The tools they'd obtained even allowed hackers to take the stage during
on-line appearances by celebrities.  Ryan says that when the producer of
the movie "Hackers"  appeared on AOL, real AOL hackers kept knocking him
off-line.  The tactic also appeared during an attack on Tech Live.  ("A
couple times we went on and scrolled all sorts of crap--and they were
forced to close it down.")  And Ryan himself takes credit for wilding an
on-line chat in AOL's "MacWorld" area.  "Macworld sucks!!!!  Macworld
blows!" a user named "geT locaL" railed during the event--but they'd left
the rows of audience members, and were broadcasting their text between
comments from the scheduled guest.

The incident presents a picture at odds with AOL's public image.  "I am
sure corporate communications will be getting some questions about it,"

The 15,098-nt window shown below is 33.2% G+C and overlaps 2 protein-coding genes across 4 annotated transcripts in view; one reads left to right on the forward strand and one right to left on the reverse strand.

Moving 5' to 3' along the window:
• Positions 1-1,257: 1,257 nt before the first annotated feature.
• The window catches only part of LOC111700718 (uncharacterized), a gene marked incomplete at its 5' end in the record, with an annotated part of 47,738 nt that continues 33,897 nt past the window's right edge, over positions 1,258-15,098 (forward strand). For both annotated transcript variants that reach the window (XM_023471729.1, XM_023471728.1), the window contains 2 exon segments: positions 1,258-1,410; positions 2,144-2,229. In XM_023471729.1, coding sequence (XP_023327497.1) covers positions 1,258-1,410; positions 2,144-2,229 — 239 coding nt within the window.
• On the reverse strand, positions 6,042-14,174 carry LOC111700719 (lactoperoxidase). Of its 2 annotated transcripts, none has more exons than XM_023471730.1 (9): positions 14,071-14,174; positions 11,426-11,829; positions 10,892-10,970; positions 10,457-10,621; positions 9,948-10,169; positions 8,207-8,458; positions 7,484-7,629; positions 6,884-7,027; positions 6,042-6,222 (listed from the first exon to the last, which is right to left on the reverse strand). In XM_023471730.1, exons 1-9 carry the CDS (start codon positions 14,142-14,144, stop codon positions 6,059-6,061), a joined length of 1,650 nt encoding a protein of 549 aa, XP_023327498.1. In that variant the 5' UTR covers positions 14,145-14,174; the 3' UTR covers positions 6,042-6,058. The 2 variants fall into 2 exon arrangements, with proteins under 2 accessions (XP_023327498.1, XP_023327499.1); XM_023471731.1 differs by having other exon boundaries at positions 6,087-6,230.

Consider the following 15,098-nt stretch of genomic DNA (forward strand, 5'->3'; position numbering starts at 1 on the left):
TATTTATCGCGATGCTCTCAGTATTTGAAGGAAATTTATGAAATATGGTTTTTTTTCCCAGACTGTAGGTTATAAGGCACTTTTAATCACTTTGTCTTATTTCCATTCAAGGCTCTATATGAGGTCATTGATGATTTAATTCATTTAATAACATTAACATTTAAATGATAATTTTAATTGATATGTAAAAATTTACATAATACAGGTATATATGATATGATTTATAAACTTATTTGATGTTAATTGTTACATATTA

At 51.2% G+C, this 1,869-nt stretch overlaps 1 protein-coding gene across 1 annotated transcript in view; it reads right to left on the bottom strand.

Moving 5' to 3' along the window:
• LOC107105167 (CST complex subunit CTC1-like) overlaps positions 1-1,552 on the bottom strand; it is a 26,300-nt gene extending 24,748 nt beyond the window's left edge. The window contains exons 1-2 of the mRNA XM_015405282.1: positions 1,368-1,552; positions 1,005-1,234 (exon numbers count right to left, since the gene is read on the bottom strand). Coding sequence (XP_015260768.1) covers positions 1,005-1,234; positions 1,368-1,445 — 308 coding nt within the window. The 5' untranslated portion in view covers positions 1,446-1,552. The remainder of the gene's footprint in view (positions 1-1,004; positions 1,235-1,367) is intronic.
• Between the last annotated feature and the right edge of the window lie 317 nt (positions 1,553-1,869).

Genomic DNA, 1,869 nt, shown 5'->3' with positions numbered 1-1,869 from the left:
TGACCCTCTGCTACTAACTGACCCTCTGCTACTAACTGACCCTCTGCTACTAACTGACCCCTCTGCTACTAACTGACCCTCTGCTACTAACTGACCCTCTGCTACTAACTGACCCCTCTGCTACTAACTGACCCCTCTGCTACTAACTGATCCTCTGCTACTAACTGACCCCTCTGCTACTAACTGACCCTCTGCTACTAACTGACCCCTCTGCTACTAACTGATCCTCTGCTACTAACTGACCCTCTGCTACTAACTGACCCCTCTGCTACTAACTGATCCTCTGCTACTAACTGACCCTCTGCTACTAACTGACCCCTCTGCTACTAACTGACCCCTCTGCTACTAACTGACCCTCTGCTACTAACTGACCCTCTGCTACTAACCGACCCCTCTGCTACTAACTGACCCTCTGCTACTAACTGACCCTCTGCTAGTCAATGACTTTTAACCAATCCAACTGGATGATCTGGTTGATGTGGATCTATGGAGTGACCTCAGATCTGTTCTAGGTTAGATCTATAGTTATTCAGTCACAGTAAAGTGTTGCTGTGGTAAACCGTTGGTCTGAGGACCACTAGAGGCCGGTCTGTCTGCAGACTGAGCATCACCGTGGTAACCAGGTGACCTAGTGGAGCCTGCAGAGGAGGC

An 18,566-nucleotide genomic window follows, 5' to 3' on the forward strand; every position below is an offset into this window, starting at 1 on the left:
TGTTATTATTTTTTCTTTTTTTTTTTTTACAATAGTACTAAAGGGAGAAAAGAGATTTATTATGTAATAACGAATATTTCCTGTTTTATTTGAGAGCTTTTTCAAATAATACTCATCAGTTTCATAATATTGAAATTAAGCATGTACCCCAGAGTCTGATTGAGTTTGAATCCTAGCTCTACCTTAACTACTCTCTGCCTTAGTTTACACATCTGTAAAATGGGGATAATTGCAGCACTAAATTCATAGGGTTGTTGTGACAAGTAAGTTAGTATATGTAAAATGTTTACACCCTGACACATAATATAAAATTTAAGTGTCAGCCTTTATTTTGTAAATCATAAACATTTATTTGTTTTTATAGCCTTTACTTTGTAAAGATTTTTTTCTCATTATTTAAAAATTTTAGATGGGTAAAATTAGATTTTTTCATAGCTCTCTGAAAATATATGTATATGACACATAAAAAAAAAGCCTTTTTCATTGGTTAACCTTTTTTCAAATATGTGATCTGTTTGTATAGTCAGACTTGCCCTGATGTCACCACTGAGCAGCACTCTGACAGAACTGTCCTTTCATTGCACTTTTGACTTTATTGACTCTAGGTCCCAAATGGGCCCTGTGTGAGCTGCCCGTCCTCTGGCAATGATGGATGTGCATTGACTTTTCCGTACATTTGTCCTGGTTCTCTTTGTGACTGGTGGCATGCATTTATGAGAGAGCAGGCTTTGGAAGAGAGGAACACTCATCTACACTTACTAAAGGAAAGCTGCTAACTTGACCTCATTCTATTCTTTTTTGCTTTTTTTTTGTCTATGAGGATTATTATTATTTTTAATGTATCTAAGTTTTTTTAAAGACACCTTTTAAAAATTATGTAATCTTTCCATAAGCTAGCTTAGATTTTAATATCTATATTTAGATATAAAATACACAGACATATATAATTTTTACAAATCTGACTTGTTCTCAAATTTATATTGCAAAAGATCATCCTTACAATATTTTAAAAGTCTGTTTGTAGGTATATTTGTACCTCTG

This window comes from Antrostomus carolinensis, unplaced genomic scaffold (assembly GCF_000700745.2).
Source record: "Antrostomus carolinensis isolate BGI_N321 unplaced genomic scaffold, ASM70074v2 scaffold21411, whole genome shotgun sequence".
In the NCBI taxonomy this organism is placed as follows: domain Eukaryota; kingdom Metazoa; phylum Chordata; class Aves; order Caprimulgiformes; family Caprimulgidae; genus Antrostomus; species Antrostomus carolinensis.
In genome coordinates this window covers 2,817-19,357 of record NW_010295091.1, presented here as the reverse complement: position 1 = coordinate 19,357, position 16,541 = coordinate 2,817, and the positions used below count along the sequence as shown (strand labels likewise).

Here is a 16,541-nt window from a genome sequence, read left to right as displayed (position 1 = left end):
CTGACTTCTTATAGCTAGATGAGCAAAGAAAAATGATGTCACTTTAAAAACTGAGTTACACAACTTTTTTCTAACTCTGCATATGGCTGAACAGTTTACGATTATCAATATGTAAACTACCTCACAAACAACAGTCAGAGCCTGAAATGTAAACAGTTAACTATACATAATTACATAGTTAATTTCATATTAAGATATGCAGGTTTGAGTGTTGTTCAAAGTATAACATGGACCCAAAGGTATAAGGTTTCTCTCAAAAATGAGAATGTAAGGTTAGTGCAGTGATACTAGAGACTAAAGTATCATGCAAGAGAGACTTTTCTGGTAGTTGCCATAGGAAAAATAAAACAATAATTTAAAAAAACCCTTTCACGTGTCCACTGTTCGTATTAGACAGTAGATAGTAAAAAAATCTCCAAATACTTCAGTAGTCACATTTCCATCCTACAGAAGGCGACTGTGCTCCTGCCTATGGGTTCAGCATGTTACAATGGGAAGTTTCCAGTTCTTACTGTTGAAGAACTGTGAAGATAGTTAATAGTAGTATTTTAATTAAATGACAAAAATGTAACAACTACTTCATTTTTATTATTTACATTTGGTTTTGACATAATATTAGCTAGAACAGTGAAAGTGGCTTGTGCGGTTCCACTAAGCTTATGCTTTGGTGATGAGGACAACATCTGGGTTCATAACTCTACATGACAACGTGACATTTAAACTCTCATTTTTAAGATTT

reads a message credited to Assistant Producer Kevin Bell--which appears
on another hacker web page under the heading "Heads Up: Hacker Attack In
the Rotunda Last Night." (

The hackers-on-AOL story then slipped under the press's radar, though it
apparently continued unabated.  Months later, another memo leaked out onto
Usenet, quoting Terms of Service representative Donna Quist as saying
"Someone got into the Guide area again and created a vulgar folder.  Had
Scott hide the folder."  Unbeknownst to the public, AOL had adopted a
"hackers happen" attitude.  "Several members hacked into COE today,"
Quist's memo continued--adding, "it seemed more than usual..."  COE is the